480 F.3d 579 (1st Cir. 2007), 06-1721, Brooks v. AIG SunAmerica Life Assur. Co.
|Citation:||480 F.3d 579|
|Party Name:||Nancy BROOKS, Trustee of the Irrevocable Trust of Donald L. Silverman and as Executrix for the Estate of Donald L. Silverman, and Joan Silverman, Trustee of the Irrevocable Trust of Donald L. Silverman and as Executrix for the Estate of Donald L. Silverman, Plaintiffs, Appellants, v. AIG SUNAMERICA LIFE ASSURANCE COMPANY, Defendant, Appellee.|
|Case Date:||March 23, 2007|
|Court:||United States Courts of Appeals, Court of Appeals for the First Circuit|
Heard Dec. 5, 2006.
John Peter Zavez, with whom Noah Rosmarin and Adkins, Kelston Zavez, P.C. were on brief for appellants.
James R. Carroll, with whom Michael S. Hines and Skadden, Arps, Slate, Meagher Flom LLP were on brief for appellee.
Before TORRUELLA, Circuit Judge, CYR, Senior Circuit Judge, and HOWARD, Circuit Judge.
CYR, Senior Circuit Judge.
Nancy Brooks and Joan Silverman, as trustees of an irrevocable trust created by Donald Silverman and as executors of his estate, appeal from a district court decision dismissing their putative class-action claims for breach of contract and unfair business practices against decedent's life insurer, AIG SunAmerica Life Insurance Company. We affirm.
In May 1984, Mutual Benefit Life Insurance Company (Mutual) issued a flexible premium adjustable life (FPAL) insurance policy to Donald Silverman. The FPAL policy provided, inter alia, a death benefit of $850,000 (provided Silverman survived until at least April 1999) and a maturity date of May 1, 2012. Mutual agreed to provide Silverman with yearly reports showing the policy's current cash value, cash surrender value, total paid premiums, and total assessed charges.
Like most FPAL policies, the Mutual policy provided Silverman with a type of savings and investment feature, which depended on the potential investment growth of the policy's accumulated cash value (ACV). Although Silverman could increase or decrease the amount and frequency of his planned premium payments (viz., the policy's flexible premium feature), he initially committed to pay a fixed $41,658.50 premium each year until the policy's maturity date. These premium payments would be added into the ACV of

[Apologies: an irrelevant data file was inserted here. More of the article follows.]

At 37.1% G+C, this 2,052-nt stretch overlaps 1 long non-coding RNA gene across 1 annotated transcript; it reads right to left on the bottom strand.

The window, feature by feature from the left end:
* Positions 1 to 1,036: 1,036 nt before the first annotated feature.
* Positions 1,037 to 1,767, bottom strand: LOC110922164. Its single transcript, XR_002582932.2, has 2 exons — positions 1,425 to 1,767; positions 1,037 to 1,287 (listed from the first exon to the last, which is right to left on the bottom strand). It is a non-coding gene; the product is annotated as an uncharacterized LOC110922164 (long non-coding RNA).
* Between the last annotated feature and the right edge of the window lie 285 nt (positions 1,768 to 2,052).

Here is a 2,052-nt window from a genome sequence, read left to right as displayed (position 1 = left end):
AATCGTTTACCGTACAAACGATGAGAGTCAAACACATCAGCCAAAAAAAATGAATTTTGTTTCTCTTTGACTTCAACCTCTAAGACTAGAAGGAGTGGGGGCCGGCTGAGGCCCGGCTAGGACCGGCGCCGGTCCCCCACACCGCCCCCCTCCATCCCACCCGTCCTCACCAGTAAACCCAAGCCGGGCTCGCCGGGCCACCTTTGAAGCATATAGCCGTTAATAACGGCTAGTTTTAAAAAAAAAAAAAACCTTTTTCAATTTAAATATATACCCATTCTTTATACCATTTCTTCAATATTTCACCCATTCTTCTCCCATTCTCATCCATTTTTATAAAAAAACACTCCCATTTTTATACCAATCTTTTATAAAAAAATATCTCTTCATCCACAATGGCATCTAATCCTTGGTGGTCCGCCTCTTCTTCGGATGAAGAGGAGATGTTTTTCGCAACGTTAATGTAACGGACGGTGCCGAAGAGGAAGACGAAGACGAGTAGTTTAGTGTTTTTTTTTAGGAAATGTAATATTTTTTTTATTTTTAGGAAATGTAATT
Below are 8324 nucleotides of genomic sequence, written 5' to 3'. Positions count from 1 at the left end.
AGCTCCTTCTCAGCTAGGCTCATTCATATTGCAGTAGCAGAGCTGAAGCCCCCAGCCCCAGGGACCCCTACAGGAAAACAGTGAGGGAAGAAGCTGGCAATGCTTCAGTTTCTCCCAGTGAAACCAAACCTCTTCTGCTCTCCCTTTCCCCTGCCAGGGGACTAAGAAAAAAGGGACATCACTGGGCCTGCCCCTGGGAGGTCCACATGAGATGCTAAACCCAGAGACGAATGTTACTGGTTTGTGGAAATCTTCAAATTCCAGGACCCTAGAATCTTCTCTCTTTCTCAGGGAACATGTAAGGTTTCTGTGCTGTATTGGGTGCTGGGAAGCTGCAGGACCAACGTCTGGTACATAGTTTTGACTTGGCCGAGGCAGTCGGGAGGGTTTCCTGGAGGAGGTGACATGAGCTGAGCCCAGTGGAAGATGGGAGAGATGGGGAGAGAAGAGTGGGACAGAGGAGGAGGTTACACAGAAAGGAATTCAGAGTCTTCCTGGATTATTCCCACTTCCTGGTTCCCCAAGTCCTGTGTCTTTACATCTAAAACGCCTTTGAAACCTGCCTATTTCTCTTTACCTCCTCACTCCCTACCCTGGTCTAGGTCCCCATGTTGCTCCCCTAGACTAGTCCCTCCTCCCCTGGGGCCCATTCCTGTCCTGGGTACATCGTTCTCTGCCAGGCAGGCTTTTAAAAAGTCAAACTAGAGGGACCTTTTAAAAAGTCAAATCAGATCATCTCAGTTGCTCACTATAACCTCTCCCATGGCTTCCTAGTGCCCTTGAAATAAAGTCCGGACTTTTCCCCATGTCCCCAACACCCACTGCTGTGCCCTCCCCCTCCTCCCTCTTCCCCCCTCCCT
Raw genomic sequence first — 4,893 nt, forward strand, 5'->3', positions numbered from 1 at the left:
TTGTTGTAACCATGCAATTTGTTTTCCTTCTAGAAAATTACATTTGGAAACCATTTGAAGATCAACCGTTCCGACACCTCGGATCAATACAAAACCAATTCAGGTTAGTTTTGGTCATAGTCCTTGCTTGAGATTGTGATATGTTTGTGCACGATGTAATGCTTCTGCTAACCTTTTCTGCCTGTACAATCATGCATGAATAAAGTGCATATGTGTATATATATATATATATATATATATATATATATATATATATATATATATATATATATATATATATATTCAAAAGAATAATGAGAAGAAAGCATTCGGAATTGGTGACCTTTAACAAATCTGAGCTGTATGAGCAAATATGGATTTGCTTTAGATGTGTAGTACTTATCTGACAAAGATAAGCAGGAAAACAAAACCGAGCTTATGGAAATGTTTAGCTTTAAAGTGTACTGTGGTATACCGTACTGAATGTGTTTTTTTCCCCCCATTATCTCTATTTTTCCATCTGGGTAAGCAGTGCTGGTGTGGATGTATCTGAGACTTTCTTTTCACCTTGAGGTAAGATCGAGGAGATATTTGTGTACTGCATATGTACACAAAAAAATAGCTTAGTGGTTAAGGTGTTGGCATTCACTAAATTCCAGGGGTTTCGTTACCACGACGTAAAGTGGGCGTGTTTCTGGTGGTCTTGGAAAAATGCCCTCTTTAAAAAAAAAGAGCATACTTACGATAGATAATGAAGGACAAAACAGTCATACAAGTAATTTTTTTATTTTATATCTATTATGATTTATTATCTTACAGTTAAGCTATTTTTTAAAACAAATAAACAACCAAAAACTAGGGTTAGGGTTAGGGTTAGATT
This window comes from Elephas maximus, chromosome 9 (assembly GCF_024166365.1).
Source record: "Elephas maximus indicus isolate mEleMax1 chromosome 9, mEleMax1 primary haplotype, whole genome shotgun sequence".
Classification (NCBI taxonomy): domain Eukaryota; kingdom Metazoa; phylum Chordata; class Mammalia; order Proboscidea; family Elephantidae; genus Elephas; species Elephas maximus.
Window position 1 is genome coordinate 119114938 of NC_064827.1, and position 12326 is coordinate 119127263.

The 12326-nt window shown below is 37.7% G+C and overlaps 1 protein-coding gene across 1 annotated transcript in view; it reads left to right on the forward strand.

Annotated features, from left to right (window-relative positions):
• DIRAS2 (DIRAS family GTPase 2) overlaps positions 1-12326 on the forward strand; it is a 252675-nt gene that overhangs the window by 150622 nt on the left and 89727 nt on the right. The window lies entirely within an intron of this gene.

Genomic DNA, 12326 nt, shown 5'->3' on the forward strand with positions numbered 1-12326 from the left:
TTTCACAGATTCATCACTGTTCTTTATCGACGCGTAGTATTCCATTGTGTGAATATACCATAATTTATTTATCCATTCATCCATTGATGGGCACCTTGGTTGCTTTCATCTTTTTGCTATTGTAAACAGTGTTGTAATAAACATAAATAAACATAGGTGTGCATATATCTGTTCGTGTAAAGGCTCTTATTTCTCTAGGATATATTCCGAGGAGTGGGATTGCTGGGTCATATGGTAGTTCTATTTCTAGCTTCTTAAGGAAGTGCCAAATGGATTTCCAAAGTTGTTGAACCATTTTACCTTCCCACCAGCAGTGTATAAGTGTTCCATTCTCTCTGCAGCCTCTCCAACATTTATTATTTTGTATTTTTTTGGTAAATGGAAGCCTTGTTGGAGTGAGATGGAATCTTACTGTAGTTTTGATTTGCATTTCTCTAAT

the policy. Mutual would invest the ACV, and any interest or dividends earned (guaranteed not to be less than 4% annually) would be added back into the policy's ACV.
On the other hand, Mutual periodically would reduce the policy's ACV to account for cash withdrawals or loans from the ACV made to Silverman, a monthly charge (not to exceed $4 per month) for Mutual's administrative expenses, and the cost of insurance rate (COI rate). Unlike Silverman's fixed annual premiums, the COI rate, which reflected the current actual cost to Mutual of insuring the risks to Silverman's life, was expected to increase over the course of the policy term:
The monthly cost of insurance rate is based on the sex, age, and rate class [viz., Male/Non-smoker] of the insured. Monthly cost of insurance rates will be determined by [Mutual] annually, by earnings, mortality, persistency, and expenses, including taxes. Any change in rates will be in accordance with any procedures and standards on file with the Insurance Department of the jurisdiction in which this policy is delivered [viz., Massachusetts]. Such cost of insurance rates will not be greater than those shown in the table of maximum monthly cost of insurance rates on page 15.